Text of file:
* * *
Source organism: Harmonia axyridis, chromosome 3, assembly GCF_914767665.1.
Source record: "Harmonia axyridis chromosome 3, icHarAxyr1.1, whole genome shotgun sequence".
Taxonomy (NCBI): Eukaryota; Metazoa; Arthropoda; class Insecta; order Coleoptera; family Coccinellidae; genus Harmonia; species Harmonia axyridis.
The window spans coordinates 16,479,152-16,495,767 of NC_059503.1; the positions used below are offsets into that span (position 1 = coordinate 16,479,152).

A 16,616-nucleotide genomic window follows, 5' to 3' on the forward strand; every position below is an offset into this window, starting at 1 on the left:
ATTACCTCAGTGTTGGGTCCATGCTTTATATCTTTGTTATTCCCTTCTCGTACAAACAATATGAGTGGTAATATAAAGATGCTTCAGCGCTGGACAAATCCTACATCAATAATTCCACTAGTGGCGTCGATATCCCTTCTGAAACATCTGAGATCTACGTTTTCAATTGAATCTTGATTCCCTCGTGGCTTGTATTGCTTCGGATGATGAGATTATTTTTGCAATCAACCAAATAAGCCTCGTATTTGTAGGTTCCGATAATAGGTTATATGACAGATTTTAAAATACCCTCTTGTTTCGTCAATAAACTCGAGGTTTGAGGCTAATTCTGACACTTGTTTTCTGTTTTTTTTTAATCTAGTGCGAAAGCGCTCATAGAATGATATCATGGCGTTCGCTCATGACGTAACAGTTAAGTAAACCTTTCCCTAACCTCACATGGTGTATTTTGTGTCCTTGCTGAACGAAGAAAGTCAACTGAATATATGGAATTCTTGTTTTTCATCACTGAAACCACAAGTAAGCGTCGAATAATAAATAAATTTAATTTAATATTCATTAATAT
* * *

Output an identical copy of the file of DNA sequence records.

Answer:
Source organism: Harmonia axyridis, chromosome 3, assembly GCF_914767665.1.
Source record: "Harmonia axyridis chromosome 3, icHarAxyr1.1, whole genome shotgun sequence".
Taxonomy (NCBI): Eukaryota; Metazoa; Arthropoda; class Insecta; order Coleoptera; family Coccinellidae; genus Harmonia; species Harmonia axyridis.
The window spans coordinates 16,479,152-16,495,767 of NC_059503.1; the positions used below are offsets into that span (position 1 = coordinate 16,479,152).

A 16,616-nucleotide genomic window follows, 5' to 3' on the forward strand; every position below is an offset into this window, starting at 1 on the left:
ATTACCTCAGTGTTGGGTCCATGCTTTATATCTTTGTTATTCCCTTCTCGTACAAACAATATGAGTGGTAATATAAAGATGCTTCAGCGCTGGACAAATCCTACATCAATAATTCCACTAGTGGCGTCGATATCCCTTCTGAAACATCTGAGATCTACGTTTTCAATTGAATCTTGATTCCCTCGTGGCTTGTATTGCTTCGGATGATGAGATTATTTTTGCAATCAACCAAATAAGCCTCGTATTTGTAGGTTCCGATAATAGGTTATATGACAGATTTTAAAATACCCTCTTGTTTCGTCAATAAACTCGAGGTTTGAGGCTAATTCTGACACTTGTTTTCTGTTTTTTTTTAATCTAGTGCGAAAGCGCTCATAGAATGATATCATGGCGTTCGCTCATGACGTAACAGTTAAGTAAACCTTTCCCTAACCTCACATGGTGTATTTTGTGTCCTTGCTGAACGAAGAAAGTCAACTGAATATATGGAATTCTTGTTTTTCATCACTGAAACCACAAGTAAGCGTCGAATAATAAATAAATTTAATTTAATATTCATTAATAT